RCS file: RCS/fstab,v
Working file: fstab
branch:
locks: strict
access list:
symbolic names:
keyword substitution: kv
total revisions: 2;     selected revisions: 2
description:
new file
----------------------------
revision 1.2
date: 2018/10/28 14:45:34;  author: solene;  state: Exp;  lines: +1 -0;
----------------------------
revision 1.1
date: 2018/10/28 14:45:18;  author: solene;  state: Exp;
Initial revision
=============================================================================


We have revisions 1.1 and 1.2, if we want to display the file in its 1.1 revision, we can use the following command:

# co -p1.1 fstab
RCS/fstab,v  -->  standard output
revision 1.1
52fdd1ce48744600.b none swap sw
52fdd1ce48744600.a / ffs rw 1 1
52fdd1ce48744600.l /home ffs rw,nodev,nosuid 1 2
52fdd1ce48744600.d /tmp ffs rw,nodev,nosuid 1 2
52fdd1ce48744600.f /usr ffs rw,nodev 1 2
52fdd1ce48744600.g /usr/X11R6 ffs rw,nodev 1 2
52fdd1ce48744600.h /usr/local ffs rw,wxallowed,nodev 1 2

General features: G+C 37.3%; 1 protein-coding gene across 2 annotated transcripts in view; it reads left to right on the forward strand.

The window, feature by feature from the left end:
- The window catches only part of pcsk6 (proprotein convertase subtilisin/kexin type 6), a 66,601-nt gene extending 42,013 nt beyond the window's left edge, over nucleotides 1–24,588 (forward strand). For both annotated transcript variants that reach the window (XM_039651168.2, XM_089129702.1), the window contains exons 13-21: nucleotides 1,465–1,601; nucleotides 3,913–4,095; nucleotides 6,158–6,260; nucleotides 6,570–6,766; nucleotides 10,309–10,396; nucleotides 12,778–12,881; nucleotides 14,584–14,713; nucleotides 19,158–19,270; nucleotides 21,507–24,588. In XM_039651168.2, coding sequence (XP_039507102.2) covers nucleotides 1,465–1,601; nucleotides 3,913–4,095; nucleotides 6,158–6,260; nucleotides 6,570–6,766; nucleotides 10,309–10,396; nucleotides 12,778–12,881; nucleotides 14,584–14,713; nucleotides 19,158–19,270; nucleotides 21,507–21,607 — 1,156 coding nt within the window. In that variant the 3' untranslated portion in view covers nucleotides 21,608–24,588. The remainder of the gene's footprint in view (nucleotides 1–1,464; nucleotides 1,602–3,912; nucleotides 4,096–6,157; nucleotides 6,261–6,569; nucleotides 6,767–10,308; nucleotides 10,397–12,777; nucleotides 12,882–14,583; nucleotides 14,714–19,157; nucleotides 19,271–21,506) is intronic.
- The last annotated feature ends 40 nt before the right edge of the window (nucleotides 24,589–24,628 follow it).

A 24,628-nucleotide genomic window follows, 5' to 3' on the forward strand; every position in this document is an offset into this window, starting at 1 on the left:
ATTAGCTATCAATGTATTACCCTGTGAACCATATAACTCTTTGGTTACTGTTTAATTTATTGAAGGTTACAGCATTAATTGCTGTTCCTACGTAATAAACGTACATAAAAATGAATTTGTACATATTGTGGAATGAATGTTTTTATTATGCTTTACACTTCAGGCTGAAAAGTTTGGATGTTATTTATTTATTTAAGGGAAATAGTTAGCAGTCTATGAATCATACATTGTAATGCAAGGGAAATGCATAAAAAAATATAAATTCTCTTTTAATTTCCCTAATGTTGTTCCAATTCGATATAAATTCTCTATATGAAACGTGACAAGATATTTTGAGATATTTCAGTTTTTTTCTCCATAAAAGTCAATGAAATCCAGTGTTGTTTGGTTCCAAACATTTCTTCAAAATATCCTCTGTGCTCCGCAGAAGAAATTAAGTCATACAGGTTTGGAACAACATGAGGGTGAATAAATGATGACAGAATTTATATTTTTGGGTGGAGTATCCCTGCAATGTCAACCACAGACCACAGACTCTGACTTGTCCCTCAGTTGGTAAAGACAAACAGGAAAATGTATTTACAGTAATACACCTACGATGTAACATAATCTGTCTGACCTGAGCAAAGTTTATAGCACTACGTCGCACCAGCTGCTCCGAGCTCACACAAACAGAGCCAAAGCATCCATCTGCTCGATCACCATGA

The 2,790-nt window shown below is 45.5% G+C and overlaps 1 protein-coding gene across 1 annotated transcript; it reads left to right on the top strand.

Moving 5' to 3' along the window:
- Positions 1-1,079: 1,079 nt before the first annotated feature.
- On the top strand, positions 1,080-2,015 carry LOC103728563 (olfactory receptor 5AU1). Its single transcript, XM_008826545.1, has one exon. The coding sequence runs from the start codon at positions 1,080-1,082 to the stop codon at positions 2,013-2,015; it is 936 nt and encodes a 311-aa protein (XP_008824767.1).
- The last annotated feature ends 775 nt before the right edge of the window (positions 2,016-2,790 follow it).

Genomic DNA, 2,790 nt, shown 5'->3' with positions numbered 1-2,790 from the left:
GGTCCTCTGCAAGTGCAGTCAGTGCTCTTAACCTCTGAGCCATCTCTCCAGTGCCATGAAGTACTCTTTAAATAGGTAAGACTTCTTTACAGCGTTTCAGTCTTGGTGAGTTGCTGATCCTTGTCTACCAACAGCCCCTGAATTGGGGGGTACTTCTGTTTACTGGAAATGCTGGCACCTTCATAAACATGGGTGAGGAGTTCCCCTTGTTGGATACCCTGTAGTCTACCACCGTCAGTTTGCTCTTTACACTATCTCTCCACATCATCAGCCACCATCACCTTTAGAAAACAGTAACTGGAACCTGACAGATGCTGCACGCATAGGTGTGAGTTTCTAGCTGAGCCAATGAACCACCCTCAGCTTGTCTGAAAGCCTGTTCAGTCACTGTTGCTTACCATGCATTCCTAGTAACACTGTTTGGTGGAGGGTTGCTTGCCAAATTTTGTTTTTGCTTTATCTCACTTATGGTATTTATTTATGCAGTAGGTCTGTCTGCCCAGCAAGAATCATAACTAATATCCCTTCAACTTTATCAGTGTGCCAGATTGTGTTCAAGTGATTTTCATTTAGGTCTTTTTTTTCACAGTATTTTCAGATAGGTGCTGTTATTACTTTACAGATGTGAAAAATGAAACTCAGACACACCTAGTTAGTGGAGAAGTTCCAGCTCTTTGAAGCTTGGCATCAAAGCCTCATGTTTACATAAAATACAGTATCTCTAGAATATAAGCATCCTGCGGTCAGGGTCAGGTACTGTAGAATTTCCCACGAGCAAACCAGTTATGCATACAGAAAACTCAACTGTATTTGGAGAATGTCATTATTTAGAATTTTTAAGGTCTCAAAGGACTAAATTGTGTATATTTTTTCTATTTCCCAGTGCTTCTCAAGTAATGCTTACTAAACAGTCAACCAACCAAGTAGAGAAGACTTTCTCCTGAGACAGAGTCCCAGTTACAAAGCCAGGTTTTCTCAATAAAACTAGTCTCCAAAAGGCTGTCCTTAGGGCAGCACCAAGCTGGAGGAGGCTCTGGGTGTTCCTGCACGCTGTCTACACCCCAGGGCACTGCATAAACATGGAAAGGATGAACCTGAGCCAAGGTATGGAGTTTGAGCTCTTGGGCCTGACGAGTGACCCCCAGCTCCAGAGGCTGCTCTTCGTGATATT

52fdd1ce48744600.k /usr/obj ffs rw,nodev,nosuid 1 2
52fdd1ce48744600.j /usr/src ffs rw,nodev,nosuid 1 2
52fdd1ce48744600.e /var ffs rw,nodev,nosuid 1 2
52fdd1ce48744600.m /data ffs rw,dev,wxallowed,nosuid 1 2
done


Note that there is no space between the flag and the revision! This is required.

We can see that the command did output some extra informations about the file and “done” at the end of the file. Thoses extra informations are sent to stderr while the actual file content is sent to stdout. That mean if we redirect stdout to a file, we will get the file content.

# co -p1.1 fstab > a_file
RCS/fstab,v  -->  standard output
revision 1.1
done
# cat a_file
52fdd1ce48744600.b none swap sw
52fdd1ce48744600.a / ffs rw 1 1
52fdd1ce48744600.l /home ffs rw,nodev,nosuid 1 2
52fdd1ce48744600.d /tmp ffs rw,nodev,nosuid 1 2
52fdd1ce48744600.f /usr ffs rw,nodev 1 2
52fdd1ce48744600.g /usr/X11R6 ffs rw,nodev 1 2
52fdd1ce48744600.h /usr/local ffs rw,wxallowed,nodev 1 2
52fdd1ce48744600.k /usr/obj ffs rw,nodev,nosuid 1 2
52fdd1ce48744600.j /usr/src ffs rw,nodev,nosuid 1 2
52fdd1ce48744600.e /var ffs rw,nodev,nosuid 1 2
52fdd1ce48744600.m /data ffs rw,dev,wxallowed,nosuid 1 2


## Show a diff of a file since a revision